The sugar maple, one of the most economically and ecologically important trees in the eastern United States and Canada, is showing signs of being in decline, according to scientists at SUNY’s College of Environmental Science and Forestry and Harvard Forest.
An analysis of growth rings from trees across the Adirondack Mountains in northern New York revealed a decline in the growth rate for a majority of sugar maple trees, beginning after 1970. Daniel Bishop is the lead author of the study.
“We were pretty surprised to find that the majority of sugar maple trees sampled experienced declining growth rates. In contrast, only a small percentage experienced any positive trends.”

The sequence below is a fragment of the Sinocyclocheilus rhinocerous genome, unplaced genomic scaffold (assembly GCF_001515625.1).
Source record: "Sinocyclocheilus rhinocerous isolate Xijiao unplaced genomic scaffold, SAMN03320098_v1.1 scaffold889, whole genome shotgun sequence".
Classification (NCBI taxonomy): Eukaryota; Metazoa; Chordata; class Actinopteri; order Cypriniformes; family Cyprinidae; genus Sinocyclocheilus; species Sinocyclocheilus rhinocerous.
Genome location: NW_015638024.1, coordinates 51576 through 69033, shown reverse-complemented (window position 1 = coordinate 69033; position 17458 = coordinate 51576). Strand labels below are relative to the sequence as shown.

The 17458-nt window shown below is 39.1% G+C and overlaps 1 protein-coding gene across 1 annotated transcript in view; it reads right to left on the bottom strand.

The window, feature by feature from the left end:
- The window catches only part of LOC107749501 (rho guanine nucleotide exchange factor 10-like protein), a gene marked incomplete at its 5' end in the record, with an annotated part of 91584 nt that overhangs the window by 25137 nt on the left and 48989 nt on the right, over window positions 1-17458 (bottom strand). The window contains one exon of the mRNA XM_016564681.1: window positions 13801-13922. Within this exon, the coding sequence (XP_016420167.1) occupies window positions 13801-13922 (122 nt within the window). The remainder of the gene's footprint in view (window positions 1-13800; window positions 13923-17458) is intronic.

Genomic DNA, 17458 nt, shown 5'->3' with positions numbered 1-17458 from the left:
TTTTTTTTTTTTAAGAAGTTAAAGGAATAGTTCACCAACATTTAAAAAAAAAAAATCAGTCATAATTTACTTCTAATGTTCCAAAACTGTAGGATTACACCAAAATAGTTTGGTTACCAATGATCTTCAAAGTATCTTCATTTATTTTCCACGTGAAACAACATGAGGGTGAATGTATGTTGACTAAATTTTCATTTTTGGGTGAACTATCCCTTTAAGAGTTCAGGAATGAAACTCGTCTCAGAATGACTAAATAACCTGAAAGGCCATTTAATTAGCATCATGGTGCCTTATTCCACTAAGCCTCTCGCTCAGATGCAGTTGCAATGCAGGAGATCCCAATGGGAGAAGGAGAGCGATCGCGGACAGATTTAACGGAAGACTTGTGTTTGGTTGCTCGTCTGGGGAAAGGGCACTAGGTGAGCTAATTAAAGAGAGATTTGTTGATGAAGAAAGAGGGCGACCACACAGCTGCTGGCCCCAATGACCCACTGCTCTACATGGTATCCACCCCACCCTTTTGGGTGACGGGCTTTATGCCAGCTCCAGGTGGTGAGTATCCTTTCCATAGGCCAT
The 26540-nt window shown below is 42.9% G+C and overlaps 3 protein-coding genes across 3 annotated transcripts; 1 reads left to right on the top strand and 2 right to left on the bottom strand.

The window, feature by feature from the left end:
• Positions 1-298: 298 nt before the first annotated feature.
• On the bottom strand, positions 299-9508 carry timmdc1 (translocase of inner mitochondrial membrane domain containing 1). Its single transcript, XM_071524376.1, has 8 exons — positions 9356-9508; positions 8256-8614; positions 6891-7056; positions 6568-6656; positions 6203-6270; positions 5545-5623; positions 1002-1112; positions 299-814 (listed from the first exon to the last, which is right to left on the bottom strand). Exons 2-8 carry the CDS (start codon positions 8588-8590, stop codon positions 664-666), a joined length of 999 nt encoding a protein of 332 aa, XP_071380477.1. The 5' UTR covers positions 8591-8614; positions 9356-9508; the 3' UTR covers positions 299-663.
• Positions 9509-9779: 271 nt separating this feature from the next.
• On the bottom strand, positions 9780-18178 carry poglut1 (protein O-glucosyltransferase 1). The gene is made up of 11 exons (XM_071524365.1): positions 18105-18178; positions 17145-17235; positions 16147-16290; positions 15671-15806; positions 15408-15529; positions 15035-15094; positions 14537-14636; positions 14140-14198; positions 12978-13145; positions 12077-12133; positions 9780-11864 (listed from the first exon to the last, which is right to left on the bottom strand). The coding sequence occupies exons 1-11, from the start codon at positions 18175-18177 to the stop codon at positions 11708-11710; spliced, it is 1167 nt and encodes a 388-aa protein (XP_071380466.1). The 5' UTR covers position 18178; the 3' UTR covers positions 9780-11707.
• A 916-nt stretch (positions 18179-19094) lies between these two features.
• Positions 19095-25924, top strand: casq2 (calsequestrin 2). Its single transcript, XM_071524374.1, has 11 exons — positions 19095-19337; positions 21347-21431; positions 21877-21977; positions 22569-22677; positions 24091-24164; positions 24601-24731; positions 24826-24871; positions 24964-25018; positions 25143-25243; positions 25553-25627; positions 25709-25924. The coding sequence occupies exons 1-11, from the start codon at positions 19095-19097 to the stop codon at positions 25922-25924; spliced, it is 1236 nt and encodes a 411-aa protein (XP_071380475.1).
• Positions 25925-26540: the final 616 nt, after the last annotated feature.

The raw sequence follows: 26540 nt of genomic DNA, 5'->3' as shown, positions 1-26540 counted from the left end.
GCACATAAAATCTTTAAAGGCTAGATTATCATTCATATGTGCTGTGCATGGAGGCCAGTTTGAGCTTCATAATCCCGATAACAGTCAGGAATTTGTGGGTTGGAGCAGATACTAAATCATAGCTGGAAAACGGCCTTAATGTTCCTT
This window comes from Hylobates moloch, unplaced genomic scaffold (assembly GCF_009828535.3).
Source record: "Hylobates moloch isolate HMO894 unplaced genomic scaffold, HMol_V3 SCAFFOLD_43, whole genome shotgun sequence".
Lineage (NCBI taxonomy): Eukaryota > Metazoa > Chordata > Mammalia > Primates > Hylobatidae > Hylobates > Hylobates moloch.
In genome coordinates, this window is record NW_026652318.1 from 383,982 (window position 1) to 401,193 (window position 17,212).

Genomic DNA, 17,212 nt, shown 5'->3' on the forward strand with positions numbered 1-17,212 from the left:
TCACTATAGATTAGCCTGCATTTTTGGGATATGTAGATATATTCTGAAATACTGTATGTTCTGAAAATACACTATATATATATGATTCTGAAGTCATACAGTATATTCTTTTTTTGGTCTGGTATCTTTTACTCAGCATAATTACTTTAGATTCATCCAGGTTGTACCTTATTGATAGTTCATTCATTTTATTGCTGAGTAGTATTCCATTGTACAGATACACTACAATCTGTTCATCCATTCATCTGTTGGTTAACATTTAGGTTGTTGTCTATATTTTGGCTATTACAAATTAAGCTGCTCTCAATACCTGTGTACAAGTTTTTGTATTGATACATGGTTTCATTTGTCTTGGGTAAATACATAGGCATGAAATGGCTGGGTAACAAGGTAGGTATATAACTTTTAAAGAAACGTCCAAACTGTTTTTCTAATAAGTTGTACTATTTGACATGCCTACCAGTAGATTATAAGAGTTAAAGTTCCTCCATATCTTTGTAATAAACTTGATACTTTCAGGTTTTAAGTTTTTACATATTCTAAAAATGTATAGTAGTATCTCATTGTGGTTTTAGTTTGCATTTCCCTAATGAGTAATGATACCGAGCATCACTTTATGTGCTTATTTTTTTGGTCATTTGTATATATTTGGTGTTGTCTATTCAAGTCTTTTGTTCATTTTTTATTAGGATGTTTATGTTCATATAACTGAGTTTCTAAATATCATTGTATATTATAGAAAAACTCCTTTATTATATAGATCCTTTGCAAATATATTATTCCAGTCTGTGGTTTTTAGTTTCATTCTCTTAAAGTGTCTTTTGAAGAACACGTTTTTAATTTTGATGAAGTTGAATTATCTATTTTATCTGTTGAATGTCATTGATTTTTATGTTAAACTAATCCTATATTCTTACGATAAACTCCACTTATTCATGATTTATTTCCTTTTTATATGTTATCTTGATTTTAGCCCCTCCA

Bishop’s team analyzed hundreds of sugar maple growth rings from trees across the Adirondacks and compared them to climate data during the same time period. The study was set across a range of soil degradation caused by acid rain, which is a major stressor for sugar maple and a chronic issue in the Adirondacks.
Researchers did not find conclusive evidence that acid rain – or climate change – were direct culprits. But these stressors can render trees less resistant to other factors, like pests and diseases. A number of variables, from insect outbreaks to late frost damage, are known to affect sugar maples.
Depressed growth rates have implications for the management of sugar maple forests, whether the focus is on wood products or syrup production. The next step is to sort out the range of the sugar maple decline, its causes, and its implications for ecosystems and economies.
Full interview with lead author Daniel Bishop
Photo, posted February 21, 2010, courtesy of the Massachusetts Office of Travel and Tourism via Flickr.
Earth Wise is a production of WAMC Northeast Public Radio, with script contribution from the Cary Institute of Ecosystem Studies.